• Side-Dress Fertilizer – additional amount of any fertilizer materials applied at the onset of flowering to complete the nutritional requirement of the crop
  • Sprinkler Irrigation – a mechanical method of supplying water over the standing crop by means of a nozzle which is rotated by water pressure
  • Synthetic Mulch – mulching materials made either of polyethylene or non-woven fabric
  • Sorting – the process of classifying into groups designated by the person classifying crops or commodities the produce either according to a set criteria.
  • Standard – the set of criteria and specifications of quality determining the grades, described as product characteristics such as maturity, color, cleanliness, shape, free from decay and blemishes and uniformity of size.
  • Storage – process of keeping horticultural crops in a structure designed to protect the stored products from inclement weather and pests for a short or long period of time to await processing or movement to other location.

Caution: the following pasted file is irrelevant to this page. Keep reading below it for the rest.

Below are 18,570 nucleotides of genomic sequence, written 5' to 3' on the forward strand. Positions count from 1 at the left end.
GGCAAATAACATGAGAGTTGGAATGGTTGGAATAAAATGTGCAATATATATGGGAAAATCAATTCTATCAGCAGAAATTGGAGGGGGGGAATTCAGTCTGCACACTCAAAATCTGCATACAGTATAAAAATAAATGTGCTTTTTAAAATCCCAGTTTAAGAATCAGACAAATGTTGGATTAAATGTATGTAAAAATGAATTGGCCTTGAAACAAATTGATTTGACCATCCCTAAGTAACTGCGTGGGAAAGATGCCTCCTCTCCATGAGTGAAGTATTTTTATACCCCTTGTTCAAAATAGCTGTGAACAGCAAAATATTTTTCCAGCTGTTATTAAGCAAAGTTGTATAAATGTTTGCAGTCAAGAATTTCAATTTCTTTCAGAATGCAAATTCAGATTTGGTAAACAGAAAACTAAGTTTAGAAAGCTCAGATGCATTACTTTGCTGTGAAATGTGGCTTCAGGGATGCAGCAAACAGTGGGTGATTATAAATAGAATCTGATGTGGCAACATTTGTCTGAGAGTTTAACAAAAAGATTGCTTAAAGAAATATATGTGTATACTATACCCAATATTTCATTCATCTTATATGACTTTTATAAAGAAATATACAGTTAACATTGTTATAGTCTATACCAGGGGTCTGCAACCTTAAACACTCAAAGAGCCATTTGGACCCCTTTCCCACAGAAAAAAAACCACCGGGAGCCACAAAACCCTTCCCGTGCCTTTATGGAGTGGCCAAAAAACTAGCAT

• Storage life – the longest time produce can be kept in a sound marketable condition.
  • Tachometer – an instrument that measures revolutions per minute
  • Tillage – the mechanical manipulation of the soil
  • Transplants – vegetable seedlings produced for transplanting
  • Trellis – a support structure for vinyl crops and can either be T, I, Y, A shaped
  • Velometer – an instrument that measures velocity of air flow
  • Waxing – application of a thin film of surface coating to fruits and vegetables.
  • Wet-bulb temperature – temperature of moist air indicated by a thermometer whose bulb is covered with a moist wick which the air flow passing over has a velocity of 15 ft per second.

List of Schools that offer TESDA Courses for Agricultural Crops Production


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  1. I need training course